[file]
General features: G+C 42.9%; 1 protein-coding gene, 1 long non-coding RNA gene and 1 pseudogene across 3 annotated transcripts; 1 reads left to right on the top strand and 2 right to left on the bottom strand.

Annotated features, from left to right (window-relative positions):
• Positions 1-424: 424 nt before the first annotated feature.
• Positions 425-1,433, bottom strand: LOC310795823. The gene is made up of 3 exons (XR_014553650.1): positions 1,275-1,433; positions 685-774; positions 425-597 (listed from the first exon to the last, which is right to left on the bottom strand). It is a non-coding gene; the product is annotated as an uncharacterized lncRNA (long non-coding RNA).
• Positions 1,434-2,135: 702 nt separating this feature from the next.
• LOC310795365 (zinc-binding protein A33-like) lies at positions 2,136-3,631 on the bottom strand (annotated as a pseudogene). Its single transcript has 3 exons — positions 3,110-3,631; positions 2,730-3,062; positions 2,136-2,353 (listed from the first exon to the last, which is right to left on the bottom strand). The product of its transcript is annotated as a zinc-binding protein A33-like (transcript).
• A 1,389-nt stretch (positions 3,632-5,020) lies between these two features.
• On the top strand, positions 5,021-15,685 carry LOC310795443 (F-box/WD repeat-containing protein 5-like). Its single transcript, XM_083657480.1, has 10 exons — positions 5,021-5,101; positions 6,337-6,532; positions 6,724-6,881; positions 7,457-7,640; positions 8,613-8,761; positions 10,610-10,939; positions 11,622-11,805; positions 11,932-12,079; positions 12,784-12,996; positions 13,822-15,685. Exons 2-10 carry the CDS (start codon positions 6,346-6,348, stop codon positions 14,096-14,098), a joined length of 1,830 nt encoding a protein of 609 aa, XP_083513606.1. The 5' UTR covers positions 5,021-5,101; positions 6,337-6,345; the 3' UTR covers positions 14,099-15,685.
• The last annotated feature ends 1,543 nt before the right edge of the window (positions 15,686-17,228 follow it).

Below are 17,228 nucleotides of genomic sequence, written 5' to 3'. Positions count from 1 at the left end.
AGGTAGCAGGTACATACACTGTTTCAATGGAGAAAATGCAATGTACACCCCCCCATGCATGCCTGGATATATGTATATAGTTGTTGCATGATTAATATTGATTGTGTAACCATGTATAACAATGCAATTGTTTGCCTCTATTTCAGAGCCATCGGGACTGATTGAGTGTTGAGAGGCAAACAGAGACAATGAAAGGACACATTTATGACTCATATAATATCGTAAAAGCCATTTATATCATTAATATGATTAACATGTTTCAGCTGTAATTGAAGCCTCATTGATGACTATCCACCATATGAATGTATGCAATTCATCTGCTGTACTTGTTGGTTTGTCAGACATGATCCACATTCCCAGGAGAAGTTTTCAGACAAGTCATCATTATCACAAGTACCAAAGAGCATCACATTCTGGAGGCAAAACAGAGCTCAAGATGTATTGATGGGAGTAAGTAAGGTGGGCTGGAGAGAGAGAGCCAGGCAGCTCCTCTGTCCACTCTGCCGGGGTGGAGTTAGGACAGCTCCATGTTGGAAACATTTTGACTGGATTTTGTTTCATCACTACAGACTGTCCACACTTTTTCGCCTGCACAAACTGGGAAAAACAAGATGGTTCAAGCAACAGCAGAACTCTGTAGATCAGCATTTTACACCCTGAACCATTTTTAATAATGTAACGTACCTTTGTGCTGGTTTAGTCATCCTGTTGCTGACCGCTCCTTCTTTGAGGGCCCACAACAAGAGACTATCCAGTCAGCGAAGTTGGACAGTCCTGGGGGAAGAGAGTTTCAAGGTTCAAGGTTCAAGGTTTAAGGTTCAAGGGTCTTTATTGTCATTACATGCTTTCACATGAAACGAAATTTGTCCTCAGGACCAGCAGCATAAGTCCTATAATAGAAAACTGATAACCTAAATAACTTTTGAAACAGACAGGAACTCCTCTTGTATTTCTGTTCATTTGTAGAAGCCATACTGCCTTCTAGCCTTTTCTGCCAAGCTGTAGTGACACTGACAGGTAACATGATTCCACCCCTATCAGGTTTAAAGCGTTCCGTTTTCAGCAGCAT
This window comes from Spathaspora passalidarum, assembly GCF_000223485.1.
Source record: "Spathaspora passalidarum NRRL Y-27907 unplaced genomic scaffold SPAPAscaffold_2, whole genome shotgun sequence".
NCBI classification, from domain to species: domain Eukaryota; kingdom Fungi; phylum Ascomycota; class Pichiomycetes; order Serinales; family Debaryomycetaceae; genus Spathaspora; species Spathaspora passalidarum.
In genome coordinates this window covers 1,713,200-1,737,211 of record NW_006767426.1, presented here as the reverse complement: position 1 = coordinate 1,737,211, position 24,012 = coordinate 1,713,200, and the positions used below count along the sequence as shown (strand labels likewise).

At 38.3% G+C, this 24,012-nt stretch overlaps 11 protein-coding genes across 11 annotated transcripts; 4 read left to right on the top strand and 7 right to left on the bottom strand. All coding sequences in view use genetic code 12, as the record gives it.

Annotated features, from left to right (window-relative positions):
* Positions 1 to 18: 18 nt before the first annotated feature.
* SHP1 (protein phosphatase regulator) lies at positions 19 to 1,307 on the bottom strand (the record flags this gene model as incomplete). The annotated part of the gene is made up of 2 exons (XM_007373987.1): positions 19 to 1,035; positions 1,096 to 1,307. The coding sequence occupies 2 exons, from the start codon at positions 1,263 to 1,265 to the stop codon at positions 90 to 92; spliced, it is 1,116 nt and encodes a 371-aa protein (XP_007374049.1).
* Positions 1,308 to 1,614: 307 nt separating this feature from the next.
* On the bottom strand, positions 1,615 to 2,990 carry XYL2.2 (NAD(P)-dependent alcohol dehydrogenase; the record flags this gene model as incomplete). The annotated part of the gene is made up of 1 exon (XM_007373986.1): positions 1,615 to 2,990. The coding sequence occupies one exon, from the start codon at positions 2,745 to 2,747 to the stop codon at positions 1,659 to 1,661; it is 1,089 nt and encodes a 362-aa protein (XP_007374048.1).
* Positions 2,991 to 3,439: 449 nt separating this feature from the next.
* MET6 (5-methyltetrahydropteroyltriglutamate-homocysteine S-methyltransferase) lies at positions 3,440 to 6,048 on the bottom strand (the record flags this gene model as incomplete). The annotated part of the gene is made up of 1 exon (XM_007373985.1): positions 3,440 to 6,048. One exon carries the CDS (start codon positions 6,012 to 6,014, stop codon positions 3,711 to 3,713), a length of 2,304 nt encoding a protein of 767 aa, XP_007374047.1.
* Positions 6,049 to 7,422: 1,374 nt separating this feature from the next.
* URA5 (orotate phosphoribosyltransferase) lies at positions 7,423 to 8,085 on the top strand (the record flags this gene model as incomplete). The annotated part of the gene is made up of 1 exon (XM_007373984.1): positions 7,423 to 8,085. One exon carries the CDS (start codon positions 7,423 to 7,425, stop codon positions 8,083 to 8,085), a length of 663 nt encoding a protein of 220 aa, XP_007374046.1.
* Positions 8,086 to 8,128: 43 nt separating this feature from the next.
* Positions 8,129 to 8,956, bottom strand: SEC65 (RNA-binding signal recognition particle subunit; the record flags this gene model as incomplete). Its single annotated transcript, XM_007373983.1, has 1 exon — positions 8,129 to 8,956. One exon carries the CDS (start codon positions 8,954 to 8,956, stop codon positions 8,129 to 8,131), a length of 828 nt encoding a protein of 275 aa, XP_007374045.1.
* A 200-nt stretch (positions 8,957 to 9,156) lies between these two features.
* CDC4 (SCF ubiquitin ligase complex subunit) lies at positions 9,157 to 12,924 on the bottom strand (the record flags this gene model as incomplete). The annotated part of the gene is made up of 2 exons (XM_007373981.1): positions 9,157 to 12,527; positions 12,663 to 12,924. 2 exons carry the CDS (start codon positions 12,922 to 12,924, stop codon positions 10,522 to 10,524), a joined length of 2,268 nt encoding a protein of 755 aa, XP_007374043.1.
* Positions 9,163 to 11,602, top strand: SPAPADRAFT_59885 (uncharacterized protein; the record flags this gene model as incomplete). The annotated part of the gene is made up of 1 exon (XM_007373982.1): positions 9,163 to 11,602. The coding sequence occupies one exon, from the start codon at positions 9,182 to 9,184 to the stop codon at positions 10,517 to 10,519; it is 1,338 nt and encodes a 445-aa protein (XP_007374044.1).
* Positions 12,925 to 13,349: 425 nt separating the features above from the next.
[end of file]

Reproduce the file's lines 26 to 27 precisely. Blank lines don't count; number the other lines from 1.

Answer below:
* Positions 8,086 to 8,128: 43 nt separating this feature from the next.
* Positions 8,129 to 8,956, bottom strand: SEC65 (RNA-binding signal recognition particle subunit; the record flags this gene model as incomplete). Its single annotated transcript, XM_007373983.1, has 1 exon — positions 8,129 to 8,956. One exon carries the CDS (start codon positions 8,954 to 8,956, stop codon positions 8,129 to 8,131), a length of 828 nt encoding a protein of 275 aa, XP_007374045.1.